Os - Bone

Case 1113652

Liens et agrandissements sur : images et texte en bleu. Links - Zoom: pictures and highlighted text.
  Fille de 10 ans présentant une lésion du col du fémur   10 yo girl with a lesion of the epiphysis of the femur  

Biopsie au trocart



  p63   S100  

Diagnostic proposé










Proposed diagnosis












Chondroblastoma in

Pathology and Genetics of Tumours of the Bone and Soft Tissues. WHO

Chondroblastoma is a benign, cartilage producing neoplasm usually arising in the epiphyses of skeletally immature patients.

Calclfying giant cell tumour, epiphyseal chondromatous giant cell tumour.

Chondroblastoma accounts for less than 1% of all bone tumours. Most patients between 10 and 25 years of age at diagnosis and there is a male predominance. Patients with skull and temporal bone involvement tend to present at an age (40-50 years).

  Sites of involvement
Greater than 75% involve the long bones; the most common anatomic sites are the epiphyseal and epimetaphyseal regions of the distal and proximal femur, proximal tibia, and proximal humerus. Equivalent sites within flat bones such as the acetabulum and ilium are not uncommon. Other unusual but classIC sites of involvement include the calcaneus, and patella. Within the craniofacial region, the temporal bone is frequently affected. Chondroblastomas almost invariably involve a single bone but multifocal lesions arising in 2 separate bones have been reported.
  Clinical features
The vast majority of patients complain of localized pain, often mild, but sometimes of any years duration. Soft tissue swelling, joint stiffness and limitation, and limp are reported less commonly. A minority of patients may develop joint effuson, especially around the knee. Temporal bone involvement may be associated with hearing loss, tinnitus, and/or vertigo.
Radiologically, chondroblastomas are typically lytic, centrally or eccentrically placed, relatively small lesions (3 to 6 cm), occupying less than one half of the epiphysis and are sharply demarcated, with or without a thin sclerotic border. The presence of sclerotic rim , along with the younger age of the patient, helps to differentiate chondroblastoma from giant cell tumour of bone, which generally lacks a sclerotic border and occurs in patients older than 20 years. There generally is no expansion of the bone or periosteal reaction. However, larger
lesions involving flat bones or small tubular bones may exhibit a periosteal reaction. Concomitant involvement of the metaphysis is commonly observed. Although often helpful , matrix calcifications are only visible in about 1/3 of patients.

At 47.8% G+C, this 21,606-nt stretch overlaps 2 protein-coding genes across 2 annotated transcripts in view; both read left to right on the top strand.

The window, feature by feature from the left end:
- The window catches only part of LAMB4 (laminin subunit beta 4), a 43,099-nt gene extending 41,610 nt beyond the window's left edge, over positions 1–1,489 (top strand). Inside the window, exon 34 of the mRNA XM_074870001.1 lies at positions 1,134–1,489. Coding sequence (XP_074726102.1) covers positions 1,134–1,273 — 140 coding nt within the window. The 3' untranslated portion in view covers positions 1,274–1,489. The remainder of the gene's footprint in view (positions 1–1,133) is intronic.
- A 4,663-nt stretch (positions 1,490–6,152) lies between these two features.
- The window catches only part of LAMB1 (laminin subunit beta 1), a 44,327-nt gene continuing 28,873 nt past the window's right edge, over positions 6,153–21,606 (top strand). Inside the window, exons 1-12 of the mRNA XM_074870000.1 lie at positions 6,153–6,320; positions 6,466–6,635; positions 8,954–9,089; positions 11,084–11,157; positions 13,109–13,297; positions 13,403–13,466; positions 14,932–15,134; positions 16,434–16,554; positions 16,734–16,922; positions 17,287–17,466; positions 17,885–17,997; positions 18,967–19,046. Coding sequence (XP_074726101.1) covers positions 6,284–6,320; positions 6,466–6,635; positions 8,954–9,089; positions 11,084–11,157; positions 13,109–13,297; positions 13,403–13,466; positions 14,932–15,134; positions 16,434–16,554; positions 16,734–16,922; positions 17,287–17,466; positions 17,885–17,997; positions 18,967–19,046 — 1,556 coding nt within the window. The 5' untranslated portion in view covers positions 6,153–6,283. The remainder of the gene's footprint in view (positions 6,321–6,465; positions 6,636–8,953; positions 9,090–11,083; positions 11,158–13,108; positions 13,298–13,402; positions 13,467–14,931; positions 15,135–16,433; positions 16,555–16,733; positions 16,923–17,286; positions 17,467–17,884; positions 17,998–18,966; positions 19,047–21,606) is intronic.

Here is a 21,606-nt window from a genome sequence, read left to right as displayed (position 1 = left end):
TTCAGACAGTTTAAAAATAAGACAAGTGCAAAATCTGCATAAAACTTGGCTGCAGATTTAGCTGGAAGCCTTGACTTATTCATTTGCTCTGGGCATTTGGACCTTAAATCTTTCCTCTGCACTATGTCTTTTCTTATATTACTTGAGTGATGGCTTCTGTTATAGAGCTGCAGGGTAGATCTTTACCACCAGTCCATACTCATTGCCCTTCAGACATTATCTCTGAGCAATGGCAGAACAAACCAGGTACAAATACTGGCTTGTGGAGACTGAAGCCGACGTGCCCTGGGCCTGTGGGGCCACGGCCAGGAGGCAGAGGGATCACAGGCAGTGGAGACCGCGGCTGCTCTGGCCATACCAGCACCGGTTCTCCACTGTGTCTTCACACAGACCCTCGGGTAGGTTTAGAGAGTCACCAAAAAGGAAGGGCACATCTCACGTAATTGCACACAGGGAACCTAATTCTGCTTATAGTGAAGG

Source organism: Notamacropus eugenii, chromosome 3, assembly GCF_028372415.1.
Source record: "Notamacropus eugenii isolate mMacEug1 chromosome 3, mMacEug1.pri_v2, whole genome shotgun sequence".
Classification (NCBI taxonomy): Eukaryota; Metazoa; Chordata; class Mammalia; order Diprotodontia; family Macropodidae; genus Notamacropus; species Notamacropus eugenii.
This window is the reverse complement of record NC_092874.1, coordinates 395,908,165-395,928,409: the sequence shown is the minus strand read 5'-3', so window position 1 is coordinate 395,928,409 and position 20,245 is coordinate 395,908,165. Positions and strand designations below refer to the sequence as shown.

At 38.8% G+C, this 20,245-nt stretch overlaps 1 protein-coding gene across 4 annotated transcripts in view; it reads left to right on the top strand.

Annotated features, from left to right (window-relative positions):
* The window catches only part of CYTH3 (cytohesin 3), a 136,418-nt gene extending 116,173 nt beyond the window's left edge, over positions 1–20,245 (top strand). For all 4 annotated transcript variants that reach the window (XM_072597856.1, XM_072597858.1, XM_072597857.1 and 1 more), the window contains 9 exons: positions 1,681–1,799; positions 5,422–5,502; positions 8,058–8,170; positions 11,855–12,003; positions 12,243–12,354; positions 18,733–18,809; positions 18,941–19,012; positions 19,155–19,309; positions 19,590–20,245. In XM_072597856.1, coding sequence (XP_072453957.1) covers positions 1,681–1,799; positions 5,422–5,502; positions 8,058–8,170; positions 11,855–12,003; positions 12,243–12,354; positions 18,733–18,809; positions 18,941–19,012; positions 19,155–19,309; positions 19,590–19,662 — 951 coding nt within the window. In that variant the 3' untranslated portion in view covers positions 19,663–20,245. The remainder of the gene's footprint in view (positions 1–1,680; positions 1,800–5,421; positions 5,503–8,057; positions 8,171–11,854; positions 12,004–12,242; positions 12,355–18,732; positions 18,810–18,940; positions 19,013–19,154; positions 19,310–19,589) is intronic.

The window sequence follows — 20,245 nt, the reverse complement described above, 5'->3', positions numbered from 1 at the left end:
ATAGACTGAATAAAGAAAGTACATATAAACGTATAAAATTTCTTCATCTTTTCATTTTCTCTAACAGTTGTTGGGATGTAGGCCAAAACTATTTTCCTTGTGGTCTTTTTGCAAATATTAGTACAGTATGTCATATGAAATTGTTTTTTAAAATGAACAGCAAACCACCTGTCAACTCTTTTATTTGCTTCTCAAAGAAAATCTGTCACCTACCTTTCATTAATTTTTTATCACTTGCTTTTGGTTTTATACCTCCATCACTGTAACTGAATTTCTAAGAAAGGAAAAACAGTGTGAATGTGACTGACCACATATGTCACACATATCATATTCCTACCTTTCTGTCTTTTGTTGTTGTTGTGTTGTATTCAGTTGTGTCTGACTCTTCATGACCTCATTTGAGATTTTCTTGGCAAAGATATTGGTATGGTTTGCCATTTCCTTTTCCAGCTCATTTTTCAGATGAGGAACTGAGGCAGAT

Curetted fragments are tan with areas of white colourations. The lesions may be partly cystic.
Histologically, the characteristic cell is a remarkably uniform, round to polygonal cell with well defined cytoplasmic borders, clear to slightly eosinophilic cytoplasm and a round to ovoid nucleus (chondroblasts). The nucleus often displays clefts or longitudinal grooves and contains one or more small to inconspicuous nucleoli. Chondroblasts are packed in pseudo-lobulated sheets often showing a pavement-like pattern. Randomly distributed osteoclast-type giant cells are almost always present. Variably sized nodules of light-staining , amorphous, bluish to eosinophilic material (chondroid) accompany the chondroblasts. Mature, basophilic staining, hyaline cartilage is relatively uncommon. A fine network of pericellular calcification defines the so called "chicken wire calcification" seen in many of cases. Individual chondroblasts may exhibit cytological atypia most often represented by large, hyperchromatic nuclei; nevertheless, such features do not adversely affect prognosis. Mitoses are observed but atypical forms are never seen. Aneurysmal bone cyst-like changes may be found in up to 1/3 of cases. Ultrastructural studies reveal deep indentations of the nuclear membrane and features, such as abundant rough endoplasmic reticulum and long cytoplasmic processes, typical of fetal chondroblasts.
The chondroblasts generally express S100 protein and vimentin. The expression of other antigens has been reported with cytokeratin being among the most commonly observed.
Flow cytometric studies have revealed that most chondroblastomas are diploid with low proliferative fractions, however, near-diploid aneuploid populations have been detected in a subset of cases, Clonal abnormalities have been described in six benign and one 'malignant' chondroblastoma, The observation of recurrent structural anomalies involving chromosomes 5 and 8 suggests that there may be preferential involvement of these chromosomes, Rearrangements of chromosome band 8q21 were detected exclusively in aggressive chondroblastomas, Multiple DNA aneuploid populations, and immunohistochemical evidence of TP53 mutation and extensive proliferative activity, were detected in a malignant chondroblastoma.
  Prognostic factors
Between 80-90% of chondroblastomas are successfully treated by simple curettage with bone grafting, Local recurrence rates range between 14-18% and occur usually within two years. Likely the result of anatomic localization and difficulties of surgical extirpation, temporal bone lesions may recur in up to 50% of cases. Huvos et al. documented a higher recurrence rate among chondroblastomas with a concomitant aneurysmal bone cyst component; however, others have not observed this association. The rare development of pulmonary metastases in histologic benign chondroblastoma is well documented. However these metastases are clinically non progressive and can often be satisfactorily treated by surgical resection and/or simple observation, Unfortunately there are no reliable histological parameters capable of predicting more aggressive behavior. The existence of a "malignant" variant of chondroblastoma is controversial and many investigators propose that most such tumours represent postradiation sarcomas or simply misdiagnoses.